On-line learning is held back

first_imgRelated posts:No related photos. Comments are closed. Employers are out of touch with on-line learning in their organisations and few know what they are spending on it.Two separate surveys, published this week also reveal that cultural barriers are slowing the growth of on-line learning.The charity Campaign for Learning found that e-learners are positive about the experience but bemoan the lack of support from their organisations. There is a general feeling that this should take the form of personal learning support, such as someone to call on the telephone or visit in a learning centre.The Campaign for Learning, which conducted the Attitudes to E-Learning survey in partnership with the UfI, KPMG and Peter Honey Learning, found that two in five do not know how many e-learners there are in their organisation and a similar number did not know what proportion of their training budget was being spent on e-learning. Despite the excitement surrounding the growth in on-line training, there are reservations about e-learning. A quarter of employers believe that it is not as effective as face-to-face teaching, while 11 per cent think e-learning during work time is not conducive to effective learning. “It is interesting that even among employers and individual early adopters of the technology there is a healthy scepticism about the limits of e-learning and we need to be wary of much of the hype,” said Campaign for Learning’s chief executive Bill Lucas. A second survey published in Personnel Today’s sister magazine Training next week reveals this is common ground. Corporate foundations for e-learning success found that the greatest issue preventing effective delivery of e-learning among those who have an intranet is “interruptions at the desktop”.The Training magazine survey, conducted with Xebec McGraw-Hill, showed that training and HR professionals have major concerns about the lack of commitment by senior managers to on-line learning.www.xebec-online.comwww.campaign-for-learning.org.ukBy Stephanie Sparrow On-line learning is held backOn 3 Oct 2000 in Personnel Today Previous Article Next Articlelast_img read more

Fighting change is the folly of seniority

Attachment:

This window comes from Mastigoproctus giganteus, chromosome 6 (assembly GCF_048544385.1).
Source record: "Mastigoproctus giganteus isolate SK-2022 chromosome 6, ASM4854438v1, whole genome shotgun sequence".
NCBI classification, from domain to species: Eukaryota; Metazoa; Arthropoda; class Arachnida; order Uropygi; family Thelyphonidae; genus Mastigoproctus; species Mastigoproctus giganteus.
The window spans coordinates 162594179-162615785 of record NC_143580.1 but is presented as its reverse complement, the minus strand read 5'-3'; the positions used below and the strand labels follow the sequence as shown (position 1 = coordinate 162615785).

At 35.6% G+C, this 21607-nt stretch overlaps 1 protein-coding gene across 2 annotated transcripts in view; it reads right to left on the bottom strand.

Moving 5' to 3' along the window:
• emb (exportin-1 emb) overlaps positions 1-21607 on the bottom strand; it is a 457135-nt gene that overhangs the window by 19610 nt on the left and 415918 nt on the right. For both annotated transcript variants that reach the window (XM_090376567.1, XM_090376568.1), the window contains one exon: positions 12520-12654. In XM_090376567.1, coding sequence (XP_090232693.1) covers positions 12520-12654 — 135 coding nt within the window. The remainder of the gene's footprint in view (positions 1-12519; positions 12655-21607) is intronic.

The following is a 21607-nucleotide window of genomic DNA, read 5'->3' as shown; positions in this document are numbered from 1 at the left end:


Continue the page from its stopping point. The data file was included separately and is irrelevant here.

first_img 1SHARESShareShareSharePrintMailGooglePinterestDiggRedditStumbleuponDeliciousBufferTumblr,Heather Anderson Heather Anderson is co-founder of OmniChannel Communications, a marketing company that serves fintech and asset/liability management firms. Previously, she was executive editor of Credit Union Times. She has more … Web: www.omnichannelcommunications.com Details Christmas is almost here and thank god. I can’t take any more of this Baby, It’s Cold Outside bickering.Where do I stand in this argument? I agree that yes, the lyrics of Baby should make people cringe. Does it describe date rape? It sure sounds like it. And if not, it’s about a young woman who is saying no when she really means yes. Neither scenario is acceptable.Now, that said, just because times have changed doesn’t mean we need to condemn the past. It’s easy to self righteously apply today’s values to the reality of life for past generations and declare that we never would have stood for such things. Those who take such positions have their hearts in the right place but lack the perspective of time.Still, that doesn’t mean we need to cling to a song that no longer represents our values because we’re sentimental. It’s time to put this one on the shelf. Baby was written in 1944. A lot has changed since then. Back in 1944, drinking and driving was still legal and lobotomies were frequently used to cure homosexuality and female hysteria. It was legal to beat your wife in many states, and date rape wasn’t even a thing yet.I prefer Big Band music to today’s Top 40 and wish everyone still ate from backyard Victory Gardens, but for the most part, I think life is better today and I embrace it. I’m also excited for what’s yet to come.That wasn’t always the case. I used to loudly sing the baby boomer and Gen X chorus that bemoaned the snowflake millennials, what with their incessant preaching against rape culture, their need for meaningful work in entry level positions and their childish safe spaces. I scoffed at their perspective. After all, GenXer feelings were never validated in childhood. Our home life was unsatisfying, to use that iconic line from The Breakfast Club. We worked our way up, grinding away for years doing thankless work for crappy pay. And we turned out just fine.Or did we? I wonder. According to new research released by the CDC this summer, suicide rates for people in middle age are higher than almost any other age group in the U.S. and rising. The suicide rate for women aged 45 to 64 jumped nearly 60% between 2000 and 2016 and for men of that age, it increased 37%.For those of us still living, many seem to just be going through the motions. Not nearly enough of us are living our best lives, as the kids say on the Instagram machine.When change makes us uncomfortable to the point of anger, that’s a sign that it’s probably long overdue. We often feel anger because a situation triggers painful feelings of rejection, abandonment or shame, and anger is easier to deal with than those emotions. Anger at someone or something rarely has anything to do with them. It’s all about us.What does any of this have to do with credit unions? As middle aged leaders, we need to be more willing to sing along to the millennials’ kinder, gentler song sheet. We also need to open our eyes to the way they are using technology to change everyday life.This year, one of my clients reshuffled executive duties and my primary contact changed from a GenXer to a millennial. Wrapping my head around that was difficult, I admit. Kind of like the first time you go to the doctor and the person in the white coat looks like Doogie Howser. (Millennials: Instagram star Neil Patrick Harris got his start on that relic called “network television.” It was all we had, by God, and we liked it.)At first, I bristled at his preferences for infographics and the way he organizes content. But then I put my ego aside and looked at the end result. It was better. I mean, really, really good. Huh, go figure.The next time you find yourself bristling at change, take a moment to think about why it bothers you. Are you really opposed to change? Or is it your wounded ego talking? Are you refusing to consider flexible work schedules because they really wouldn’t work, or because you’ve spent your entire career showing up in the office at 7:30 a.m. on the dot, so everybody else should, too? Are you fighting new checking account structures because that’s not what your members want, or is it because it’s not what you want? When younger people push for change, they may foolishly condemn the past. But that doesn’t mean their ideas are completely foolish. Let’s use our wisdom to openly and thoughtfully consider change. Together, we can create a more fulfilling world for everyone.last_img read more